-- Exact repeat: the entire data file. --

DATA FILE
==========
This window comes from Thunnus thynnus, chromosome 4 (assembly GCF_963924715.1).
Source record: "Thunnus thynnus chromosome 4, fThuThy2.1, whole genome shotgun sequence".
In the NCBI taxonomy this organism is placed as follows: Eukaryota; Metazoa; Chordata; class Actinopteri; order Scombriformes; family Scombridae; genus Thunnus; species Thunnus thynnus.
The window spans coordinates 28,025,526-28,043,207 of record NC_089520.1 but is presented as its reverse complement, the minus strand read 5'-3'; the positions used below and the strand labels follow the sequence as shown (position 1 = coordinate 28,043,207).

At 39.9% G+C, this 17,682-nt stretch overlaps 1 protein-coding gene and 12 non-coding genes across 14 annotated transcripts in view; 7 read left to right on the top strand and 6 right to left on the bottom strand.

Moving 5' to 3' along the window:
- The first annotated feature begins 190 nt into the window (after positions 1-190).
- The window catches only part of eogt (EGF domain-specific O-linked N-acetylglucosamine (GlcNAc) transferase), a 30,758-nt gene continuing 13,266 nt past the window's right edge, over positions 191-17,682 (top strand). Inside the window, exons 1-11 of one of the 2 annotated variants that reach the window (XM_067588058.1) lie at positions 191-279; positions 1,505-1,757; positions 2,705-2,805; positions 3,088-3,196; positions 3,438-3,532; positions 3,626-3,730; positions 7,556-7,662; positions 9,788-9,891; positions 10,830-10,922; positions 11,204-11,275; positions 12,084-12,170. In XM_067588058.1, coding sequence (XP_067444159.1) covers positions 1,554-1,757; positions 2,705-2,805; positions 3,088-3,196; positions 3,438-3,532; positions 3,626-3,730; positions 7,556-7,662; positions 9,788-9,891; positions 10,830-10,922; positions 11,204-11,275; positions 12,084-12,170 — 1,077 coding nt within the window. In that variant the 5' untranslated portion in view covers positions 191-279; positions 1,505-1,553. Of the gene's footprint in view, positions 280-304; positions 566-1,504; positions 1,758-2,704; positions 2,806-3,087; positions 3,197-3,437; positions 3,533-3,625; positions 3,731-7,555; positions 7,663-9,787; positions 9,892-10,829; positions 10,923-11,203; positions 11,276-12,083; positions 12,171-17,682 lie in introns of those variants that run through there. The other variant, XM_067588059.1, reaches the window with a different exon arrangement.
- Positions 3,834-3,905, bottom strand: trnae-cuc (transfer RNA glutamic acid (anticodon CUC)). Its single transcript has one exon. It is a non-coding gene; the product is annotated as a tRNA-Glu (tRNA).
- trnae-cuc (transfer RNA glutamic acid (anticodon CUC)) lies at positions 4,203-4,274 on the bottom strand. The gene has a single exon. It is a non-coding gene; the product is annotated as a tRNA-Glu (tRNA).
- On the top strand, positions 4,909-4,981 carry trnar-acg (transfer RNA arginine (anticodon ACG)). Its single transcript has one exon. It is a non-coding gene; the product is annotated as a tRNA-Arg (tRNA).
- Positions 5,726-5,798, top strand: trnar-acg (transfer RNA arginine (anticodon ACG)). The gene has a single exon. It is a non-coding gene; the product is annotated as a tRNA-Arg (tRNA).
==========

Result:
This window comes from Thunnus thynnus, chromosome 4 (assembly GCF_963924715.1).
Source record: "Thunnus thynnus chromosome 4, fThuThy2.1, whole genome shotgun sequence".
In the NCBI taxonomy this organism is placed as follows: Eukaryota; Metazoa; Chordata; class Actinopteri; order Scombriformes; family Scombridae; genus Thunnus; species Thunnus thynnus.
The window spans coordinates 28,025,526-28,043,207 of record NC_089520.1 but is presented as its reverse complement, the minus strand read 5'-3'; the positions used below and the strand labels follow the sequence as shown (position 1 = coordinate 28,043,207).

At 39.9% G+C, this 17,682-nt stretch overlaps 1 protein-coding gene and 12 non-coding genes across 14 annotated transcripts in view; 7 read left to right on the top strand and 6 right to left on the bottom strand.

Moving 5' to 3' along the window:
- The first annotated feature begins 190 nt into the window (after positions 1-190).
- The window catches only part of eogt (EGF domain-specific O-linked N-acetylglucosamine (GlcNAc) transferase), a 30,758-nt gene continuing 13,266 nt past the window's right edge, over positions 191-17,682 (top strand). Inside the window, exons 1-11 of one of the 2 annotated variants that reach the window (XM_067588058.1) lie at positions 191-279; positions 1,505-1,757; positions 2,705-2,805; positions 3,088-3,196; positions 3,438-3,532; positions 3,626-3,730; positions 7,556-7,662; positions 9,788-9,891; positions 10,830-10,922; positions 11,204-11,275; positions 12,084-12,170. In XM_067588058.1, coding sequence (XP_067444159.1) covers positions 1,554-1,757; positions 2,705-2,805; positions 3,088-3,196; positions 3,438-3,532; positions 3,626-3,730; positions 7,556-7,662; positions 9,788-9,891; positions 10,830-10,922; positions 11,204-11,275; positions 12,084-12,170 — 1,077 coding nt within the window. In that variant the 5' untranslated portion in view covers positions 191-279; positions 1,505-1,553. Of the gene's footprint in view, positions 280-304; positions 566-1,504; positions 1,758-2,704; positions 2,806-3,087; positions 3,197-3,437; positions 3,533-3,625; positions 3,731-7,555; positions 7,663-9,787; positions 9,892-10,829; positions 10,923-11,203; positions 11,276-12,083; positions 12,171-17,682 lie in introns of those variants that run through there. The other variant, XM_067588059.1, reaches the window with a different exon arrangement.
- Positions 3,834-3,905, bottom strand: trnae-cuc (transfer RNA glutamic acid (anticodon CUC)). Its single transcript has one exon. It is a non-coding gene; the product is annotated as a tRNA-Glu (tRNA).
- trnae-cuc (transfer RNA glutamic acid (anticodon CUC)) lies at positions 4,203-4,274 on the bottom strand. The gene has a single exon. It is a non-coding gene; the product is annotated as a tRNA-Glu (tRNA).
- On the top strand, positions 4,909-4,981 carry trnar-acg (transfer RNA arginine (anticodon ACG)). Its single transcript has one exon. It is a non-coding gene; the product is annotated as a tRNA-Arg (tRNA).
- Positions 5,726-5,798, top strand: trnar-acg (transfer RNA arginine (anticodon ACG)). The gene has a single exon. It is a non-coding gene; the product is annotated as a tRNA-Arg (tRNA).